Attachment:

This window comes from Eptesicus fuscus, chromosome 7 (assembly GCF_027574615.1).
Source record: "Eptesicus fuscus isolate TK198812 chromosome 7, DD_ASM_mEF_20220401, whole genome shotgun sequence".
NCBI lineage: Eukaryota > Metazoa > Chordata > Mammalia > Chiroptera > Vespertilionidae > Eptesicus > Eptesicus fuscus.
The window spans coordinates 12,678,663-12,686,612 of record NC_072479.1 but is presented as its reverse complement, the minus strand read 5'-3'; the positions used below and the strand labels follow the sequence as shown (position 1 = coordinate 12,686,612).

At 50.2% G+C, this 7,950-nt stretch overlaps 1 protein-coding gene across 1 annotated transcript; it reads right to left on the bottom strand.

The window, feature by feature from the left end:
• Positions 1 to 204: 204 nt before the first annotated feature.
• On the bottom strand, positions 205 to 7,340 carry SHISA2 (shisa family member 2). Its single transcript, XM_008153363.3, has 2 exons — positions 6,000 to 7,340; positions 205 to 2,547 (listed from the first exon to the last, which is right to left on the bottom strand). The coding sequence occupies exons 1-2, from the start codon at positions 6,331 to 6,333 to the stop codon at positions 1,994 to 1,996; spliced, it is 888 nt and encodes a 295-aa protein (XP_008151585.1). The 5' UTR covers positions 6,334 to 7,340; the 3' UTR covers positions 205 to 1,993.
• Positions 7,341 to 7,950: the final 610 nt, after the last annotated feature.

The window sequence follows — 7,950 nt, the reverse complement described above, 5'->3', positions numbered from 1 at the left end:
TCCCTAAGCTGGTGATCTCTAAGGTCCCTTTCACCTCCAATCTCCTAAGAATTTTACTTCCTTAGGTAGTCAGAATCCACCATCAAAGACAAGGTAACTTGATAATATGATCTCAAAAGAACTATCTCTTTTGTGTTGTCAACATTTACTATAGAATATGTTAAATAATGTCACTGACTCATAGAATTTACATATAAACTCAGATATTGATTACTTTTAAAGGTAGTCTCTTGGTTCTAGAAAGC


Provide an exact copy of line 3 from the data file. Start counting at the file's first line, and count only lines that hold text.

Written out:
NCBI lineage: Eukaryota > Metazoa > Chordata > Mammalia > Chiroptera > Vespertilionidae > Eptesicus > Eptesicus fuscus.